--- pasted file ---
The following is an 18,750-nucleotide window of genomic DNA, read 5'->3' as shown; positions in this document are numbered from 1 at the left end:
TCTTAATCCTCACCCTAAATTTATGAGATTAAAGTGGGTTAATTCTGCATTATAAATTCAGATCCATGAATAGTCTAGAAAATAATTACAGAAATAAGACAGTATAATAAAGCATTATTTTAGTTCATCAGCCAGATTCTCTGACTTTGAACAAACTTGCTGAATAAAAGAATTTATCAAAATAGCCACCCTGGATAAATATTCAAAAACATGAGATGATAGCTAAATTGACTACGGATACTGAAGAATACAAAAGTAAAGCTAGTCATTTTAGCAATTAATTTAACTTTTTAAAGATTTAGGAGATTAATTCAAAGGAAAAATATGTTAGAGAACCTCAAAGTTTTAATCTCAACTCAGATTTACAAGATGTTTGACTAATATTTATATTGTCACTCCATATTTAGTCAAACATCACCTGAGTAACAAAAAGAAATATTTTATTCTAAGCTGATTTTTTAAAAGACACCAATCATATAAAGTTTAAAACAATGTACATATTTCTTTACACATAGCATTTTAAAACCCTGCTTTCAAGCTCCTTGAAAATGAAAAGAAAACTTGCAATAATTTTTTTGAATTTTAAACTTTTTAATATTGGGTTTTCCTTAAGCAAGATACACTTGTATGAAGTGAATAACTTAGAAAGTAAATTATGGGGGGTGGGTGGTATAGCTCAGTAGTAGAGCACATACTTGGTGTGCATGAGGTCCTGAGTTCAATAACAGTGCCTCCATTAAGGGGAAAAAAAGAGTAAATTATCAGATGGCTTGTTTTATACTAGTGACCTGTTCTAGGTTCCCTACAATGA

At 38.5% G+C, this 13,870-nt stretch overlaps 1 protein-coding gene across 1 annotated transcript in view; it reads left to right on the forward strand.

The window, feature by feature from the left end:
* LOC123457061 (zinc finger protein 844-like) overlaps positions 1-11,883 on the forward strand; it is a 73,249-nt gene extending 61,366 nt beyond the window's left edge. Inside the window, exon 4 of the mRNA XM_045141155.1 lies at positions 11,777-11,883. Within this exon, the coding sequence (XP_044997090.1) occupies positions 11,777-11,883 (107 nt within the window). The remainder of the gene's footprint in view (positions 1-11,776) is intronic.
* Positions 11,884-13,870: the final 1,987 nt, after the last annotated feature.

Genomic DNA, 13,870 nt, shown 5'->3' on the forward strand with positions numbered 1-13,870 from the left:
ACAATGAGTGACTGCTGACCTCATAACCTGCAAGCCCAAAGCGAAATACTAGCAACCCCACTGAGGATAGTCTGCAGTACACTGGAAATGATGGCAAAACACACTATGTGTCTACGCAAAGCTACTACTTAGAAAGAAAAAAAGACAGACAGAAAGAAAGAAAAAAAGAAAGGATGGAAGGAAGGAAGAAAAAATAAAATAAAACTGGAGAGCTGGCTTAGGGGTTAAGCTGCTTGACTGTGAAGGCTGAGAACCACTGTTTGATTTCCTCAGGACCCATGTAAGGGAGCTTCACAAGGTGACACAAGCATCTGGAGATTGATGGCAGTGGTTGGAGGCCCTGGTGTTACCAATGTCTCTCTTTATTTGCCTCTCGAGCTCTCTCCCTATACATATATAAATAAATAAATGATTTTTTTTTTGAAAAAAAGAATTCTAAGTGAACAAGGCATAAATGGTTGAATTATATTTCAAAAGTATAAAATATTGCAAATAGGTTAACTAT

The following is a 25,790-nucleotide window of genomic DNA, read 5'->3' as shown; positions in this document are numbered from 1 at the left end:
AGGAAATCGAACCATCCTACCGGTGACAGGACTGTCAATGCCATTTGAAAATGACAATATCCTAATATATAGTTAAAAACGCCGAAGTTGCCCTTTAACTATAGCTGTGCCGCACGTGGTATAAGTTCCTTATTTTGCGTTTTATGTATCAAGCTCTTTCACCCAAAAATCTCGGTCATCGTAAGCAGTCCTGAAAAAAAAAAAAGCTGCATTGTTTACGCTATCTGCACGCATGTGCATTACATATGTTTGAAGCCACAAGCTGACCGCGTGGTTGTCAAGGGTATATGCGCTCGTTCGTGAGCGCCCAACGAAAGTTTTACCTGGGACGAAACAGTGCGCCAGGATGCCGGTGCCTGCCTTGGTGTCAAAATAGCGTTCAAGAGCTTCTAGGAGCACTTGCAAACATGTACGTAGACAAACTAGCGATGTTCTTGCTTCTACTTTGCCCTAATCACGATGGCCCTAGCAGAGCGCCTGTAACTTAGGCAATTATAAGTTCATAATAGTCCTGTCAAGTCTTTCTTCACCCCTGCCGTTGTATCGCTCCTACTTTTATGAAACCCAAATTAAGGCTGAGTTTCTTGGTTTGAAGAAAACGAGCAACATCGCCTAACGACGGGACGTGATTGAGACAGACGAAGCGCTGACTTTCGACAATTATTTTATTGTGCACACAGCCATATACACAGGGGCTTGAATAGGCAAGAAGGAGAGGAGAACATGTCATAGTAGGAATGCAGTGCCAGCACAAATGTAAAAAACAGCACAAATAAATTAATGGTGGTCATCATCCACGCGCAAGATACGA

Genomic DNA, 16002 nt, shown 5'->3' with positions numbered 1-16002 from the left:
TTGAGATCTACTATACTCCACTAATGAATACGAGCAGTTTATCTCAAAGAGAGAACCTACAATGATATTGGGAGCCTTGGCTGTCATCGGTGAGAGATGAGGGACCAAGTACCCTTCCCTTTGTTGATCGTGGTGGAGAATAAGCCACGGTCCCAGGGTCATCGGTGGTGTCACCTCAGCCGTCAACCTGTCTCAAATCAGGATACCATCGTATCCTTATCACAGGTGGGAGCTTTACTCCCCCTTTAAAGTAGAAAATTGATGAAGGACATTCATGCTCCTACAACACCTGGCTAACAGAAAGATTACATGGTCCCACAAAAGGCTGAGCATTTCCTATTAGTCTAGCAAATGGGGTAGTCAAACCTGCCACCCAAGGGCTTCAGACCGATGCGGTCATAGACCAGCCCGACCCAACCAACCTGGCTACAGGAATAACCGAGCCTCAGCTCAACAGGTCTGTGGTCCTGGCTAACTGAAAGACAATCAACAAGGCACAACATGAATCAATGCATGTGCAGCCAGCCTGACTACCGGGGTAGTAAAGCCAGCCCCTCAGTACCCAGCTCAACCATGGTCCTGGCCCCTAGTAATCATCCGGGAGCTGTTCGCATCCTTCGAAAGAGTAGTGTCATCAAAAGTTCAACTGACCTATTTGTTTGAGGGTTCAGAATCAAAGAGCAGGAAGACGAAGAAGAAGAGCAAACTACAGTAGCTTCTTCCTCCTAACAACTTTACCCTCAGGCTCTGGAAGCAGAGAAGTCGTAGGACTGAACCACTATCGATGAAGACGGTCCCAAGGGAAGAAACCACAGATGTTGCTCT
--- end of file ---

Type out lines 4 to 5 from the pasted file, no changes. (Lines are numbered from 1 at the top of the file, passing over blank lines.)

The window, feature by feature from the left end:
* LOC123457061 (zinc finger protein 844-like) overlaps positions 1-11,883 on the forward strand; it is a 73,249-nt gene extending 61,366 nt beyond the window's left edge. Inside the window, exon 4 of the mRNA XM_045141155.1 lies at positions 11,777-11,883. Within this exon, the coding sequence (XP_044997090.1) occupies positions 11,777-11,883 (107 nt within the window). The remainder of the gene's footprint in view (positions 1-11,776) is intronic.